Pseudotyped adeno-associated viral vectors for gene transfer in dermal fibroblasts: Implications for wound-healing applications

Swathi Balaji, Alice King, Yashu Dhamija, Louis D. Le, Aimen F. Shaaban, Timothy M. Crombleholme, Sundeep G. Keswani*

*Corresponding author for this work

Research output: Contribution to journalArticle

7 Scopus citations

Abstract

Background: Cell-specific gene transfer and sustained transgene expression are goals of cutaneous gene therapy. Pseudotyping strategy with adeno-associated viral (AAV) vectors has the potential to confer unique cellular tropism and transduction efficiency. We hypothesize that pseudotyped AAV vectors have differential tropism and transduction efficiency under normal and wound conditions in dermal fibroblasts. Materials and methods: Wepackaged AAV2 genome with green fluorescent protein reporter in capsids of other serotypes, AAV5, AAV7, and AAV8, producing pseudotyped vectors AAV2/5, AAV2/7, and AAV2/8, respectively. Murine andhumandermal fibroblasts were transduced by the different pseudotypes for 24 h at multiplicities of infection 102, 10 3, 104, and 105. We assessed transduction efficiency at days 3 and 7. Experiments were repeated in a simulated wound environment by adding 10 ng/mL platelet-derived growth factor-B to culture media. Results: Transduction efficiency of the pseudotyped AAV vectors was dose dependent. Multiplicity of infection 105 resulted in significantly higher gene transfer. Under normal culture conditions, the pseudotyping strategy conferred differential transduction of dermal fibroblasts, with significantly enhanced transduction of murine cells by AAV2/5 and AAV2/ 8 compared with AAV2/2. Adeno-associated virus 2/8 was more efficacious in transducing human cells. Under wound conditions, transduction efficiency of AAV2/2, 2/5, and 2/8 was significantly lower in murine fibroblasts. At day 3 under wound conditions, all vectors demonstrated similar transduction efficiency, but by day 7, the three pseudotyped vectors transduced significantly more murine cells compared with AAV2/2. However, in human cells, there was no significant difference in the transduction efficiency of each pseudotype between normal and wound conditions at both 3 and 7 d. Conclusions: The AAV pseudotyping strategy represents a gene transfer technology that can result in differential transduction of dermal fibroblasts. The differences in transduction efficiency in murine and human dermal fibroblasts in both the normal and wound environment highlight issues with translatability of gene transfer techniques. These data provide a template for using pseudotyped AAV vectors in cutaneous applications.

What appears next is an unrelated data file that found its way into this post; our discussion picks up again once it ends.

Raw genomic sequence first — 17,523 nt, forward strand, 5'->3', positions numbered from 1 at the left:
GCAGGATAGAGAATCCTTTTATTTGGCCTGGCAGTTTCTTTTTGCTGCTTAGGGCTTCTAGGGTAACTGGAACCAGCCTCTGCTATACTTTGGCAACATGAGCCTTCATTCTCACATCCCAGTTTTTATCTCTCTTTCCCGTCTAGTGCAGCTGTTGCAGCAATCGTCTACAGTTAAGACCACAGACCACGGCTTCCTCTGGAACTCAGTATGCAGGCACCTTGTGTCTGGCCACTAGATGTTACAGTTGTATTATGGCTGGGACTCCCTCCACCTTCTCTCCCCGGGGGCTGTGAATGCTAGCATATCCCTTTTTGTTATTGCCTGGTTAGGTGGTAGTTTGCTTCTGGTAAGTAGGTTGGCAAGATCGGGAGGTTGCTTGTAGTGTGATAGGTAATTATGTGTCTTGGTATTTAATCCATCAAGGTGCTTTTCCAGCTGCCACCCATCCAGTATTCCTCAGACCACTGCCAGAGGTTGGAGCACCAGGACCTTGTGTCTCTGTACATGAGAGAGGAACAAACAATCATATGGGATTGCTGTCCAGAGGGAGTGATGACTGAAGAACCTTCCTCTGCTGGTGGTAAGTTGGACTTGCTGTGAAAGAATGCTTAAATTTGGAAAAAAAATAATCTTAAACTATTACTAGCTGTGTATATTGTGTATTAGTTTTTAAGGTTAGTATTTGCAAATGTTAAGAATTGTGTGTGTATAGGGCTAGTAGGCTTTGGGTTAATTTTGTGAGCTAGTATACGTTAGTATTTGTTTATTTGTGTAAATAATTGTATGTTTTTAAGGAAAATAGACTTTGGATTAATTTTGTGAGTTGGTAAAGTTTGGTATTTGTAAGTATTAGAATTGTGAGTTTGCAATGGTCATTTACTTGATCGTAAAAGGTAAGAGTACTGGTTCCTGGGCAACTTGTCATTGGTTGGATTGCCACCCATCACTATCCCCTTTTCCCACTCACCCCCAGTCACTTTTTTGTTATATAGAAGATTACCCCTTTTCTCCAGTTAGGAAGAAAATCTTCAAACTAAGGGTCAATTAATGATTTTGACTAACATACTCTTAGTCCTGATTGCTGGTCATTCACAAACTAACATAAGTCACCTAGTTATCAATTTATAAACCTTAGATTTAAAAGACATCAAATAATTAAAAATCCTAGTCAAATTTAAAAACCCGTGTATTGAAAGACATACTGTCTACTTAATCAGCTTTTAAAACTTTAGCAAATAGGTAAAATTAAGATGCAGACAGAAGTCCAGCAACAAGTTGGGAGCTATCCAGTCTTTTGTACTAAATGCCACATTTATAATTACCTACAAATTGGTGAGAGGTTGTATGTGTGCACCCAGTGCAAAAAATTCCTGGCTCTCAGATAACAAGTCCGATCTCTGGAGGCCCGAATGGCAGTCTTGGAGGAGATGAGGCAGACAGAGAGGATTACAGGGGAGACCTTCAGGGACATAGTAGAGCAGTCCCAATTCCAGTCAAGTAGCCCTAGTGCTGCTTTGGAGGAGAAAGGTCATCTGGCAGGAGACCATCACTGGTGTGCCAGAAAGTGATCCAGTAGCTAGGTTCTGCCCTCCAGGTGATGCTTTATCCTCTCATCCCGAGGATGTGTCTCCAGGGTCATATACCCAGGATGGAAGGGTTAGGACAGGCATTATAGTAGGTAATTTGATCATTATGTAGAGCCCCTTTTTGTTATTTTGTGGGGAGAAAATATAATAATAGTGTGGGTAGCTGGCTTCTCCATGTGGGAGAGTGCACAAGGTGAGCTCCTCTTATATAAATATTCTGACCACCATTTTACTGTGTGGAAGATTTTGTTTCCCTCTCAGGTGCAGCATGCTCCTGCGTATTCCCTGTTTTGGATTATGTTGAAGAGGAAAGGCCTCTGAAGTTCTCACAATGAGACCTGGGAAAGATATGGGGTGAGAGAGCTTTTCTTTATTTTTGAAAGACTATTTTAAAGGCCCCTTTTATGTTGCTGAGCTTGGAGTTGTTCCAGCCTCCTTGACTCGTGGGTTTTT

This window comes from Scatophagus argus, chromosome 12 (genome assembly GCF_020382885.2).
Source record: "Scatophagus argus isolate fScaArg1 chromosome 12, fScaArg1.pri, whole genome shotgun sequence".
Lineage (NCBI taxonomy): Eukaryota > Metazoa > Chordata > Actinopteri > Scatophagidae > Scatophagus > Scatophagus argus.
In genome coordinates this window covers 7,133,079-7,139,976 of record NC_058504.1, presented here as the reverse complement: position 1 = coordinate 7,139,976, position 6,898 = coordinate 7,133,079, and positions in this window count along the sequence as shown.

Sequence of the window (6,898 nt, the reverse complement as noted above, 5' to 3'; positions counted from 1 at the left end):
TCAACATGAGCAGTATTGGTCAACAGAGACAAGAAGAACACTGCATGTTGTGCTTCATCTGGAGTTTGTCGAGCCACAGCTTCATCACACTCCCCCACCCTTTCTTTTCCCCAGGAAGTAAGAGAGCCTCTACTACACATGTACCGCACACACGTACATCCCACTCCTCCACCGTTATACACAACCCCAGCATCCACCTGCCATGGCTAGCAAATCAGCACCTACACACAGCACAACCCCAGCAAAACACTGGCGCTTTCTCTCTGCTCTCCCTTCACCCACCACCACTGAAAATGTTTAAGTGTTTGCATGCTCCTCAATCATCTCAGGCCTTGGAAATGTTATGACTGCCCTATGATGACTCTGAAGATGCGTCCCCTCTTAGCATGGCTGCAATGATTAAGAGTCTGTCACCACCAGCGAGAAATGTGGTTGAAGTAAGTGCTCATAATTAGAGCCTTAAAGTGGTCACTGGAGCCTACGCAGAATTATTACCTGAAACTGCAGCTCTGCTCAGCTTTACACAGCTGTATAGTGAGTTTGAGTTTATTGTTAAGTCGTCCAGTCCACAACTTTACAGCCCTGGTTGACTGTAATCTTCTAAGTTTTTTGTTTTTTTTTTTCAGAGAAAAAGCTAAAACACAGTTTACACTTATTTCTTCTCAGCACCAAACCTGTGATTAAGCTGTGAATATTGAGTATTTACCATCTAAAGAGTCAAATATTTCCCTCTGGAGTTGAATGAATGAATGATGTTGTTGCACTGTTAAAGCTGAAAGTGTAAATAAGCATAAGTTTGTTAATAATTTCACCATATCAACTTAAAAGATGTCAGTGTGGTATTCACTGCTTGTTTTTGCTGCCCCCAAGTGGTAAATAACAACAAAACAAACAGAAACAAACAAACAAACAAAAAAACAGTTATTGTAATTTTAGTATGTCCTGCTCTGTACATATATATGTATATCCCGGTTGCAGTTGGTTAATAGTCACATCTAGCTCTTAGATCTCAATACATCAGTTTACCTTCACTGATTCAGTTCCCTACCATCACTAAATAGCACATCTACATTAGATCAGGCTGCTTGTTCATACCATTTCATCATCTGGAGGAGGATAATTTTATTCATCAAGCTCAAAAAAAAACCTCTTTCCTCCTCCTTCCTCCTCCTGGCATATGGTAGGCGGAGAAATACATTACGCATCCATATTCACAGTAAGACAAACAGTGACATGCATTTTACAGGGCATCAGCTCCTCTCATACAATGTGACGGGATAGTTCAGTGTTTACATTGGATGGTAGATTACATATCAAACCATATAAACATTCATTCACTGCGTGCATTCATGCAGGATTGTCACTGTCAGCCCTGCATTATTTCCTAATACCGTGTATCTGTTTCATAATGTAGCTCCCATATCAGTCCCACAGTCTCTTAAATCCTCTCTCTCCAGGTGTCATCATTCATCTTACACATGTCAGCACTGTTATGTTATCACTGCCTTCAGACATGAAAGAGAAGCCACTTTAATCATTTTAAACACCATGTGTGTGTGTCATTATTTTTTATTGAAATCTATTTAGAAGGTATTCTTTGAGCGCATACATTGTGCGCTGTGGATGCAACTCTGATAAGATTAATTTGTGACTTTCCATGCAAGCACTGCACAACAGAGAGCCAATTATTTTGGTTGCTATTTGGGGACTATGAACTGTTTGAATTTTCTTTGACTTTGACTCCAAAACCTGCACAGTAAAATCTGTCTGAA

Original languageEnglish (US)
Pages (from-to)691-698
Number of pages8
JournalJournal of Surgical Research
Volume184
Issue number1
DOIs
StatePublished - Jan 1 2013

Keywords

  • Adeno-associated virus
  • Gene therapy
  • Pseudotyping
  • Regenerative medicine
  • Wound healing

ASJC Scopus subject areas

  • Surgery

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